The Anticarcinogenic Potential of Soybean Lectin and Lunasin

Authors

  • Elvira Gonzalez de Mejia PhD,

    1. Drs. de Mejia and Hasler are with the Department of Food Science and Human Nutrition, University of Illinois at Urbana-Champaign, 228 ERML, M/C 051, 11201 W. Gregory Drive, Urbana, IL 61801, USA.
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  • Traliece Bradford BS,

    1. Miss Bradford is with Grambling State University, Grambling, Louisiana, Home Economics Department, P.O. Box 1190, LA 71245, USA.
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  • Clare Hasler PhD

    1. Drs. de Mejia and Hasler are with the Department of Food Science and Human Nutrition, University of Illinois at Urbana-Champaign, 228 ERML, M/C 051, 11201 W. Gregory Drive, Urbana, IL 61801, USA.
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Abstract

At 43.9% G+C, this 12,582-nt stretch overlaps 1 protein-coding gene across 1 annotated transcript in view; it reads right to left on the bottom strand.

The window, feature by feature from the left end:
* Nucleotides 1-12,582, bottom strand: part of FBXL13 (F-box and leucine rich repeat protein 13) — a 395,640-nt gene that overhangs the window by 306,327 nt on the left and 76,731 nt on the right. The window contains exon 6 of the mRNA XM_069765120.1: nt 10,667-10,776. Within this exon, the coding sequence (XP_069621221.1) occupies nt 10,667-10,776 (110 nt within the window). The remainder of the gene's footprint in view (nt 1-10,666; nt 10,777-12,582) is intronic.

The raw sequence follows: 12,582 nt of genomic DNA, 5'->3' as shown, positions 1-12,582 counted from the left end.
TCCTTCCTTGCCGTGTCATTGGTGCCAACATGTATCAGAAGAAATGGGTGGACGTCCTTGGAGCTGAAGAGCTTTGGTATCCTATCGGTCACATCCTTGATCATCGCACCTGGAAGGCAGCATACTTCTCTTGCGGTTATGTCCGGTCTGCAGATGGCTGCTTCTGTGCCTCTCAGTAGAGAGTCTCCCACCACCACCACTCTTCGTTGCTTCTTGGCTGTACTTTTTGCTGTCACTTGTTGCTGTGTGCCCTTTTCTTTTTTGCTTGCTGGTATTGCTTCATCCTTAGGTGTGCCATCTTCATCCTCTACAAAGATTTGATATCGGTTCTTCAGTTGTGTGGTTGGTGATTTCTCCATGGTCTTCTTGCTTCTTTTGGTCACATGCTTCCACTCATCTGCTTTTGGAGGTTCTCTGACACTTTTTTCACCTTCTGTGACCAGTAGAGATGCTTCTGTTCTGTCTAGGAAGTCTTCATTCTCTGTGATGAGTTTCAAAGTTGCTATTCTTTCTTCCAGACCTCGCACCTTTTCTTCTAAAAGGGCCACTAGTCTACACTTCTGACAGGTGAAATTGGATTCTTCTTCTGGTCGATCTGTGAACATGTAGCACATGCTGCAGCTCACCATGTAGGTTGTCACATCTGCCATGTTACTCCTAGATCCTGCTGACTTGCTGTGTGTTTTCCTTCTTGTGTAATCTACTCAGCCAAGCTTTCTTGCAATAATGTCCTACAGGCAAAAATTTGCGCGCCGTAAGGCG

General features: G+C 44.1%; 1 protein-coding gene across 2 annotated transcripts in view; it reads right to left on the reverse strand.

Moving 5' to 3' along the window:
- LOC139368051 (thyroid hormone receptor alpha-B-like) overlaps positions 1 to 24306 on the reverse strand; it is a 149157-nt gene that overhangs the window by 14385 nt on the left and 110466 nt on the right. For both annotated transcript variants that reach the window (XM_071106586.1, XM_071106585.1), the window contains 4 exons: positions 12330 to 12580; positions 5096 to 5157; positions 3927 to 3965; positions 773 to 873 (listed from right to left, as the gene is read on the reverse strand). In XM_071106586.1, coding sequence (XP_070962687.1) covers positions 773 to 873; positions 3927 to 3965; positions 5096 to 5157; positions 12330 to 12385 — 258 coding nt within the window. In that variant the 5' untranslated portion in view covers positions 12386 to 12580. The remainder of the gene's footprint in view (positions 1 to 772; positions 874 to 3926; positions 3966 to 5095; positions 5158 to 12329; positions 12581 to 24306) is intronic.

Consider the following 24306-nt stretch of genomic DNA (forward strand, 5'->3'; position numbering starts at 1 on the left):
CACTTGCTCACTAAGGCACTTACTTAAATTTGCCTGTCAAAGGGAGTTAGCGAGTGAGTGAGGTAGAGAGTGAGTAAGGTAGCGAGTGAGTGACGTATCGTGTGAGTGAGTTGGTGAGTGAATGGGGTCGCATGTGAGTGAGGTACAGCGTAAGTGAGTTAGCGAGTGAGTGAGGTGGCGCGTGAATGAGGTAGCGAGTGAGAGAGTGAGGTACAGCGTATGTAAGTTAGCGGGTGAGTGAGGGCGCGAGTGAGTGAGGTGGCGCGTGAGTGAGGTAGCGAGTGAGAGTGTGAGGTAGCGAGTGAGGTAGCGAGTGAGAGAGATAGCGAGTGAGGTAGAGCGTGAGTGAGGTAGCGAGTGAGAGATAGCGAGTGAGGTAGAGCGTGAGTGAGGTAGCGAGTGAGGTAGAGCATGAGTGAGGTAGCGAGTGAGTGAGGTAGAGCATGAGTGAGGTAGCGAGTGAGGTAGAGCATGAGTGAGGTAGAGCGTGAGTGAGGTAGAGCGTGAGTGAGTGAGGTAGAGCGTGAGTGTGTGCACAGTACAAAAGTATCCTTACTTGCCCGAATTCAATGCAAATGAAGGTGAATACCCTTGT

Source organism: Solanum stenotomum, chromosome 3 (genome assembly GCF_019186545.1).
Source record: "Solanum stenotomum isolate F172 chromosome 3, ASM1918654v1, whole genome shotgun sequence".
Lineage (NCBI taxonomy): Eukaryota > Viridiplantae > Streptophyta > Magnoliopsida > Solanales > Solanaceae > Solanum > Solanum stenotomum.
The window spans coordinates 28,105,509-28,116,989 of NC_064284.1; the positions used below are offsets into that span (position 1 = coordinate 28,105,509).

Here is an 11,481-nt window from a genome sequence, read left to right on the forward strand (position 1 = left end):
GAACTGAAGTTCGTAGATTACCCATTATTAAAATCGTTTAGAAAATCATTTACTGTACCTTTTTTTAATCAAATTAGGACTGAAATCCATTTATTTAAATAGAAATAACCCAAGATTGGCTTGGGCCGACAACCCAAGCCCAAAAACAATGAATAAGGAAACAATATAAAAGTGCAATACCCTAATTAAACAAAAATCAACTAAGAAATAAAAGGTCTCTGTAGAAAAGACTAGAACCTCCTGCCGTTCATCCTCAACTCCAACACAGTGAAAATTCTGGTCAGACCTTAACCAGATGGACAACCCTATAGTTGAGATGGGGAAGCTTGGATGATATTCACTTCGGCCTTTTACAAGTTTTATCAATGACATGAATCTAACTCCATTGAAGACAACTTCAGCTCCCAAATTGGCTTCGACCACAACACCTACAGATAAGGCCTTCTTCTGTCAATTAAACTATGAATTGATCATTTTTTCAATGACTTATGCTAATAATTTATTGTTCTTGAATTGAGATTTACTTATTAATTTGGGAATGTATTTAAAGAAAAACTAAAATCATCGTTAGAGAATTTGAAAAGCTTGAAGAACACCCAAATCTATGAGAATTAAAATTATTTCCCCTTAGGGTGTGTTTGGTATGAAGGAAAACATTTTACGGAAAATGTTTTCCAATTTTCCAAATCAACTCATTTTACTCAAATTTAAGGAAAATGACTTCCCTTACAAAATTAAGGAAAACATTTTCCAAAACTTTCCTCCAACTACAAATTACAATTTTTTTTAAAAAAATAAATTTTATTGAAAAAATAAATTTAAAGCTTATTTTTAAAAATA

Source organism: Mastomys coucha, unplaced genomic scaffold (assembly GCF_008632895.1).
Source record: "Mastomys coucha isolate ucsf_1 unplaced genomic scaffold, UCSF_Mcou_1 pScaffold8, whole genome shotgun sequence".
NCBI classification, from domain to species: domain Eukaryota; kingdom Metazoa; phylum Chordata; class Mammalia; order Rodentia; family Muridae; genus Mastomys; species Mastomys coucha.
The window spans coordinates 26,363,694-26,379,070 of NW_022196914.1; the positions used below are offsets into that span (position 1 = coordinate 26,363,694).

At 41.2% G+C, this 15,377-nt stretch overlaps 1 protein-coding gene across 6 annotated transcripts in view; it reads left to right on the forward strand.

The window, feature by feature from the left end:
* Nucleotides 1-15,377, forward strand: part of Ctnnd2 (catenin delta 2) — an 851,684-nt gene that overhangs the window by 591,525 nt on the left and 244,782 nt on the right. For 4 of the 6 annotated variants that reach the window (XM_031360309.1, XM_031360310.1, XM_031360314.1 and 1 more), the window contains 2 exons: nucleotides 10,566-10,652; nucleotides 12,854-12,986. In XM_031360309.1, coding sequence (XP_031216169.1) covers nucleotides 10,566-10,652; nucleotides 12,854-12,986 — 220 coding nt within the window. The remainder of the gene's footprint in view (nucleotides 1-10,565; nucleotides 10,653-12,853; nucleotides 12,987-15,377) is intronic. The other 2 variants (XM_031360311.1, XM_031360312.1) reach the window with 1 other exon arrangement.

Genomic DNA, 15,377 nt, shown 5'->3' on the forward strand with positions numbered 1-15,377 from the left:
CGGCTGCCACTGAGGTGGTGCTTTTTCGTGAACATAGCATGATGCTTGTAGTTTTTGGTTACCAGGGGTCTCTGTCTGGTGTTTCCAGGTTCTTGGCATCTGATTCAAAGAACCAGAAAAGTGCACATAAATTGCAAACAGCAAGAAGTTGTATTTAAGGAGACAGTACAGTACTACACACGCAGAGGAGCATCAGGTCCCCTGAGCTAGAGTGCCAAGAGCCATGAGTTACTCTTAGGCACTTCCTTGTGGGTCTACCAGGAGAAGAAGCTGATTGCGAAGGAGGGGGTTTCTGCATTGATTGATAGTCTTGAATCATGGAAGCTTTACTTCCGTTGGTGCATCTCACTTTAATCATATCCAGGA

Cancer is one of the leading causes of death worldwide, generally exceeded only by cardiovascular disease in the developed world. The number of people diagnosed with cancer within the next few decades is expected to double. There will therefore be increased demand for novel diagnostic and medical therapies that use new non-traditional sources. Soybeans contain a variety of anticarcinogenic phytochemicals. Recently, there has been increased interest in the potential health benefits of bioactive polypeptides and proteins from soybeans, including lunasin and lectins. Lunasin is a polypeptide that arrests cell division and induces apoptosis in malignant cells. Lectins are glycoproteins that selectively bind carbohydrates; lectins are used in medicine in a variety of new applications. Additional research, including clinical trials, should continue to examine and elucidate the therapeutic effects, nutritional benefits, and toxic consequences of commonly ingested soybean lectins and lunasin.

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